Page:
W.F. Collier was a prolific writer of history texts for schools. His popular History of English Literature in a Series of Biographical Sketches (1861; reprinted a number of times, and extended to include a section on American literature) showed that a warmer response to Donne was becoming orthodox (A History of English Literature in a Series of Biographical Sketches (1861), 1891, p. 168).
[Collier delivers summary judgement upon Donne.]
He deserves remembrance as a very learned man, who began the list of what critics call the Metaphysical poets. Beneath the artificial incrustations which characterise this school, Donne displays a fine vein of poetic feeling.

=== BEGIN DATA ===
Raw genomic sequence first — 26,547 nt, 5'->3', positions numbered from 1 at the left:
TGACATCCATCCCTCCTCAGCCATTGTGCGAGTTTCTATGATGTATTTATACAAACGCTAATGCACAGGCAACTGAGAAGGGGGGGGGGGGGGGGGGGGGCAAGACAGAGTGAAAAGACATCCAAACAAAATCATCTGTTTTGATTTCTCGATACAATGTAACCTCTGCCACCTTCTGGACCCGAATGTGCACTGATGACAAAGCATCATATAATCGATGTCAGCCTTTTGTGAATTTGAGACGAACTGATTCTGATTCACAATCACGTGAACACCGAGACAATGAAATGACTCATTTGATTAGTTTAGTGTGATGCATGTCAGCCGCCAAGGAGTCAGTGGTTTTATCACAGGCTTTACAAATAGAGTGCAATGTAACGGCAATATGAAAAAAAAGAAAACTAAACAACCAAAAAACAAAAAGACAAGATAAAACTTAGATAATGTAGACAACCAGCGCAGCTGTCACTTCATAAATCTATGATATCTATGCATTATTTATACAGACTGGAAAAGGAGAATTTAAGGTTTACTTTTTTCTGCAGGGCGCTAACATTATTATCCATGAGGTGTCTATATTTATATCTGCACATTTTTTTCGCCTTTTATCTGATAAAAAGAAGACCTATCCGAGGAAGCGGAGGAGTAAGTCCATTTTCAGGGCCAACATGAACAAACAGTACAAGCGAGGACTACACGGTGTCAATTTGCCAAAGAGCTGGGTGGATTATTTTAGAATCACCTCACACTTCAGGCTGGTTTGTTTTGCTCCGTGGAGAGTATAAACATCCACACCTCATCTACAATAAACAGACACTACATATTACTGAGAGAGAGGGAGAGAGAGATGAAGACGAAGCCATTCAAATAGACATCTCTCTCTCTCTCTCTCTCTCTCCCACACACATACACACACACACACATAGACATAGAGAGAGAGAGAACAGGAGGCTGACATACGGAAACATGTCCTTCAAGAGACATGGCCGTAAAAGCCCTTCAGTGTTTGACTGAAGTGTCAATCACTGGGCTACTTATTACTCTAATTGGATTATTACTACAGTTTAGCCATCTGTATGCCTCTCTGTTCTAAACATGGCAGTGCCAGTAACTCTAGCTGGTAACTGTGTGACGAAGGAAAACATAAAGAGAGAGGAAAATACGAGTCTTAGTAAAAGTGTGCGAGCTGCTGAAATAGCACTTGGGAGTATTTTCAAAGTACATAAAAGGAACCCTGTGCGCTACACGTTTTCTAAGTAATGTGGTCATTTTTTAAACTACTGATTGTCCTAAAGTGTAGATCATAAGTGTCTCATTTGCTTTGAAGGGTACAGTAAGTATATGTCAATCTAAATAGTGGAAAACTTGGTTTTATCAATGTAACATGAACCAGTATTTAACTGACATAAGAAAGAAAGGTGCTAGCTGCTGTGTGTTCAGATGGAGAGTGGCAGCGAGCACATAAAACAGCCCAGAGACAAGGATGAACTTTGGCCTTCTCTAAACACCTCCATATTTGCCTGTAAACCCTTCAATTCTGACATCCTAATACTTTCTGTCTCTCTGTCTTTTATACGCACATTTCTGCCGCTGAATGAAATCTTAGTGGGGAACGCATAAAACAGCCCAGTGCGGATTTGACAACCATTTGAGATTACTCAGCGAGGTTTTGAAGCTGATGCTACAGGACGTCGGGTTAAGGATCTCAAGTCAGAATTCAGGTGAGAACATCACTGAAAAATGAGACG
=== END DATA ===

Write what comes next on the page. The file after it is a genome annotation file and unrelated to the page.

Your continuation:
In Gossip in a Library, Gosse reprinted a series of articles originally published in the Saturday Review, St James's Gazette, Black and White, and the Independent (New York). The articles were either 'retrospective reviews' of books Gosse possessed 'which seem less known in detail to modern readers than they should be', or cases 'where personal history of a well-known book seems worth detaching from our critical estimate of it'. His article on Donne, titled 'Death's Duel', is an account of Donne's last days and his final sermon before James I, on the text of the words from the sixty-eighth psalm: 'And unto God the Lord belong the issues of death.' This was subsequently published as Death's Duel, with a reproduction of the upper